Welcome to the Canucks Top 25 Under 25 Rankings, the series that makes you wish you were under 25 again. The list includes all players born after January 1st, 1996. Five staff writers (Beggsy, Westy, CanucksAbbyFan2, Trevor Connors, Markus Meyer) and one former staff writer (Daniel Gee, Elite Prospects) cast votes for the project.
In 2005 the NHL reduced the number of rounds in its Entry Draft from nine to seven. From 2005 until the Vancouver Canucks chose Arvid Costmar in 2019, only one of their 7th round picks ever suited up for the blue-and-green in a regular NHL season game. 2005 pick center Mario Bliznak had that dubious honour. His tenure lasted only six games but he did manage to join the ‘elite’ one-goal-in-my-NHL-career club.
Under general manager Jim Benning’s regime, the seventh inning strikeouts continued from 2014-2017 with draft day misfires Mackenze Stewart, Tate Olson, Brett McKenzie and Matt Brassard. The jury is still out on their 2018 late pick goalie Matthew Thiessen and their 2020 last young man chosen defenceman Viktor Persson. Thiessen is off to a very good start this season as the number one goalie for the NCAA’s University of Maine Black Bears. Persson recently was one of the final cuts by Sweden’s 2021 World Junior Championship tournament entry falling just short of selection.
At the time the Canucks selected Costmar as the third last player chosen in the entire 2019 NHL Entry Draft, he had just finished his second season in the Swedish J20 SuperElit junior (re-named this season as the J20 Nationell) league. In 88 regular season games over two seasons, he had put up a respectable 19 goals and 60 points but nothing that would suggest he was worthy of an NHL team using one of its valuable allotted seven choices on him.
Then in his third year with Linkoping’s teenagers, he exploded for 26 goals and 50 points in just 29 games for a point per game average of 1.72. It now suddenly looked like the Canucks’ scouting department had a potential draft steal on its hands. While Costmar had represented Sweden in international hockey since his early teens, he now was a serious candidate to play on their pinnacle 2020 World Junior Championship team. He came close to making the squad but ended up not being chosen to be on their roster.
This season Costmar has earned a regular spot on Linkoping’s SHL professional team. He has so far only scored two goals in 24 SHL games over two seasons.
He managed to unload his deadly accurate wrist shot for his first pro goal last season during an eight game cup of coffee in the SHL.
This season in the SHL, he started out as a healthy scratch or 13th forward garnering little or no ice time. He was sent back to the junior league during some SHL off days to get some playing time in so he would not get too rusty. In three junior games he scored once and added five assists for six points. It soon became pretty clear he had nothing left to learn in the teenager circuit.
He scored his second pro goal this season by deflecting a point shot past the opposition goalie.
In his last five SHL games this season, he has established himself as a regular fourth line right winger getting fourth line minutes plus first penalty kill unit time. He is now averaging almost twelve minutes of ice time per game.
It appears to only be a matter of time before he is moved back to his natural center spot and starts getting top six forward minutes and some playing time on Linkoping’s power play. But it is his penalty killing prowess that was cited by Team Sweden’s World Junior Championship (WJC) head coach Tomas Monten as a top reason for his selection to Sweden’s WJC roster for 2021.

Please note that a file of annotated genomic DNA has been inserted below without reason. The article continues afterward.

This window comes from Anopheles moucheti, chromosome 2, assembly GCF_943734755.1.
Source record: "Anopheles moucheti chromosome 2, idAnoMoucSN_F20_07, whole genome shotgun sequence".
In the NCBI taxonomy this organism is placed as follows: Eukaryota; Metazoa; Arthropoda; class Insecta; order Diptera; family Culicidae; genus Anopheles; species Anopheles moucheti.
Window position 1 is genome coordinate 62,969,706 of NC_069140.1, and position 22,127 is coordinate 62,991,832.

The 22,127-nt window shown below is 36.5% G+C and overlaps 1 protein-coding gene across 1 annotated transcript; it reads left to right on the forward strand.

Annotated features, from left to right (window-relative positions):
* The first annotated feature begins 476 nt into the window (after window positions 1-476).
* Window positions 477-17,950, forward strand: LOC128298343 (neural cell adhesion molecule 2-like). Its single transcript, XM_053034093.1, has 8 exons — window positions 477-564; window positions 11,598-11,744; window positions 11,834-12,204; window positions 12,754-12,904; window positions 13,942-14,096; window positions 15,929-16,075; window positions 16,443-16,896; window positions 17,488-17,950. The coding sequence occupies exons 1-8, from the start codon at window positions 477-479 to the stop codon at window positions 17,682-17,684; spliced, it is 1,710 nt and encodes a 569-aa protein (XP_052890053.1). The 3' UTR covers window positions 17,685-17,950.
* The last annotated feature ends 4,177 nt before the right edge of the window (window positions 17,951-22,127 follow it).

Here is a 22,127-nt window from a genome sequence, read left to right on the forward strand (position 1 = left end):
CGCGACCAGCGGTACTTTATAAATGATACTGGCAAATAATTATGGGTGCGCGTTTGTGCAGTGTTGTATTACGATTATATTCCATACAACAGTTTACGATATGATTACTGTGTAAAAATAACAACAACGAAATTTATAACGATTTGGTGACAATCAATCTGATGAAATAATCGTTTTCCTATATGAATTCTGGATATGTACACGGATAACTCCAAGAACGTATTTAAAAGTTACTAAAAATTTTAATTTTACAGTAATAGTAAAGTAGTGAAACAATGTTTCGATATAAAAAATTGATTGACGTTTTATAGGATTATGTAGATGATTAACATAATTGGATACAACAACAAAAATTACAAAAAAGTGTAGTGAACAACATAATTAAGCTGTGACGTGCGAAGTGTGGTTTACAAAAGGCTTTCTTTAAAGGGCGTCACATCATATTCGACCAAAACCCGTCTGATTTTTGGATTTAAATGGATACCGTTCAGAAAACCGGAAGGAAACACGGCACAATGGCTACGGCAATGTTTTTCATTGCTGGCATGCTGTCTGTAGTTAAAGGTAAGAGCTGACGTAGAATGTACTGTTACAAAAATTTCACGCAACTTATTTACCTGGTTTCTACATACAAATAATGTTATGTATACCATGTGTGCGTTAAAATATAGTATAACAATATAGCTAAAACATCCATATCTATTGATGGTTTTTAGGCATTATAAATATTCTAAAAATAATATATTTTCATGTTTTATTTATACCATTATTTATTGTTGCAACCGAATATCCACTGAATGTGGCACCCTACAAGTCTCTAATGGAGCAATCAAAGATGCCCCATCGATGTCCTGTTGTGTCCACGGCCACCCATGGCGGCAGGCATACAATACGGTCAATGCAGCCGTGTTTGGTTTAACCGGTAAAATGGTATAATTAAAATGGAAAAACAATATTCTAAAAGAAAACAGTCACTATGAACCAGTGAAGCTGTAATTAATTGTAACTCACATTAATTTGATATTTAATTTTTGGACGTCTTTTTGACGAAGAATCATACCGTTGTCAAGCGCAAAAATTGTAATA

Monten on Costmar : Strong centre who moves the puck and works hard. Last 7-8 games he has been really good, good on the pk. @TSN1040— Rick Dhaliwal (@DhaliwalSports) December 3, 2020
My take from watching Costmar play a number of times since the Canucks drafted him is that he is very skilled offensively, intelligent defensively and also a top notch penalty killer. He is an above average skater and a very good passer and has an accurate missile of a wrist shot. I project him to be a potential number three NHL center with upside to number two. He can also play both wings and his versatility is another positive for him moving forward with his hockey career.
What’s Next for Costmar?
He is currently in Canada at the Edmonton bubble. On the two refueling stops during the long overseas plane trip, it appears he had at least one sing-a-long with Canucks’ Russian prospect Vasily Podkolzin.
He was projected to be a third or fourth line center and top penalty killer on Sweden’s WJC team. The Tre Kronor roster though has been heavily hit by Covid-19 deletions even striking out head coach Monten.
Team Sweden's head coach Tomas Montén is the latest person at the Swedish camp to be infected with Covid-19 (..which means he will miss the tournament) https://t.co/Lmp8C23L4K— Eliteprospects (@eliteprospects) December 8, 2020
If Costmar can steer clear of the coronavirus, it looks now like he will have a larger role on the team, playing in its top six forward group and also perhaps getting some power play work.
Once he returns to play again for Linkoping’s SHL club, look for him to move up in their line-up and continue to increase his earned ice time. Next season, if he becomes a regular top six forward in the SHL and produces good offensive numbers and continues with his strong defensive play, look for the Canucks to try and sign him to an NHL Entry Level Contract with a view to him playing in the AHL to start the 2022/23 hockey season.
With countries finalizing rosters this morning, looks like the only 2 #Canucks prospects set to be at the 2021 World Jr’s in Edmonton are forwards Vasili Podkolzin & Arvid Costmar.— Joey Kenward (@kenwardskorner) December 12, 2020
3rd time for Podkolzin representing at the WJC while Cosmtar makes his tournament debut for . pic.twitter.com/iS4HiPNQzh